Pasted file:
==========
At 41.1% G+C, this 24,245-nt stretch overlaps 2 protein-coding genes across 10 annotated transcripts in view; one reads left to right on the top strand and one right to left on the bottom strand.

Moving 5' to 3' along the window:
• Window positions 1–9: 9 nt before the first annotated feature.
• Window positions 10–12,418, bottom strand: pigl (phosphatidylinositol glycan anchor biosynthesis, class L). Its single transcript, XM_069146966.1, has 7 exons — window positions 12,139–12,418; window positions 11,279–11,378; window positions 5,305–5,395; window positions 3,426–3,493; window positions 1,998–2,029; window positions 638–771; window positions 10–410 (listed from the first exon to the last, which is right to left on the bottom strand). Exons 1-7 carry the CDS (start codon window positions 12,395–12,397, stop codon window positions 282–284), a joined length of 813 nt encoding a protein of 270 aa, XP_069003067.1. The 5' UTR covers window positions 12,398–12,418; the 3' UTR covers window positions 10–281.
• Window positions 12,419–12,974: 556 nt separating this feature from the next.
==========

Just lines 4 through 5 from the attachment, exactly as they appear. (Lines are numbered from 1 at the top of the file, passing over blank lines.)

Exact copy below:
• Window positions 10–12,418, bottom strand: pigl (phosphatidylinositol glycan anchor biosynthesis, class L). Its single transcript, XM_069146966.1, has 7 exons — window positions 12,139–12,418; window positions 11,279–11,378; window positions 5,305–5,395; window positions 3,426–3,493; window positions 1,998–2,029; window positions 638–771; window positions 10–410 (listed from the first exon to the last, which is right to left on the bottom strand). Exons 1-7 carry the CDS (start codon window positions 12,395–12,397, stop codon window positions 282–284), a joined length of 813 nt encoding a protein of 270 aa, XP_069003067.1. The 5' UTR covers window positions 12,398–12,418; the 3' UTR covers window positions 10–281.
• Window positions 12,419–12,974: 556 nt separating this feature from the next.